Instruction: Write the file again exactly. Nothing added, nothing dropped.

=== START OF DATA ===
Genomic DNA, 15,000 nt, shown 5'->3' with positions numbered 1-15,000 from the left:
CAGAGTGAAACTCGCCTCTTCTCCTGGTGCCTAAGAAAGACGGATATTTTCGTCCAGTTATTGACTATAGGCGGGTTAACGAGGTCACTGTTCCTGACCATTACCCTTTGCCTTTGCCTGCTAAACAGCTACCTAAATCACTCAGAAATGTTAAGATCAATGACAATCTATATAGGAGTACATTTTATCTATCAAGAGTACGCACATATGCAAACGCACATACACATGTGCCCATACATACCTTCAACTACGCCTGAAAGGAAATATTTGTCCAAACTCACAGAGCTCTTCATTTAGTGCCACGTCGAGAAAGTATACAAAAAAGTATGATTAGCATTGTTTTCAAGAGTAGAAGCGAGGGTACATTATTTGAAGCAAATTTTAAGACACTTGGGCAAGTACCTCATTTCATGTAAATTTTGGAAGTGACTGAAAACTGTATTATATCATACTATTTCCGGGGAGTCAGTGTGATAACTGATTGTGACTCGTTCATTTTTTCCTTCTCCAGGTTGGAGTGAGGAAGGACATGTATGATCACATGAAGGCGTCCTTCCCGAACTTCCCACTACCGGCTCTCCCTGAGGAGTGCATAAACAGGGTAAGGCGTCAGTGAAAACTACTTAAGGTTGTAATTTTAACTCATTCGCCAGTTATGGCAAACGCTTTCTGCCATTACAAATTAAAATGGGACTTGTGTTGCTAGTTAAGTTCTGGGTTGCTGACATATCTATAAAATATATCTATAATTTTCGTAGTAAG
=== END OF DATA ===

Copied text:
Genomic DNA, 15,000 nt, shown 5'->3' with positions numbered 1-15,000 from the left:
CAGAGTGAAACTCGCCTCTTCTCCTGGTGCCTAAGAAAGACGGATATTTTCGTCCAGTTATTGACTATAGGCGGGTTAACGAGGTCACTGTTCCTGACCATTACCCTTTGCCTTTGCCTGCTAAACAGCTACCTAAATCACTCAGAAATGTTAAGATCAATGACAATCTATATAGGAGTACATTTTATCTATCAAGAGTACGCACATATGCAAACGCACATACACATGTGCCCATACATACCTTCAACTACGCCTGAAAGGAAATATTTGTCCAAACTCACAGAGCTCTTCATTTAGTGCCACGTCGAGAAAGTATACAAAAAAGTATGATTAGCATTGTTTTCAAGAGTAGAAGCGAGGGTACATTATTTGAAGCAAATTTTAAGACACTTGGGCAAGTACCTCATTTCATGTAAATTTTGGAAGTGACTGAAAACTGTATTATATCATACTATTTCCGGGGAGTCAGTGTGATAACTGATTGTGACTCGTTCATTTTTTCCTTCTCCAGGTTGGAGTGAGGAAGGACATGTATGATCACATGAAGGCGTCCTTCCCGAACTTCCCACTACCGGCTCTCCCTGAGGAGTGCATAAACAGGGTAAGGCGTCAGTGAAAACTACTTAAGGTTGTAATTTTAACTCATTCGCCAGTTATGGCAAACGCTTTCTGCCATTACAAATTAAAATGGGACTTGTGTTGCTAGTTAAGTTCTGGGTTGCTGACATATCTATAAAATATATCTATAATTTTCGTAGTAAG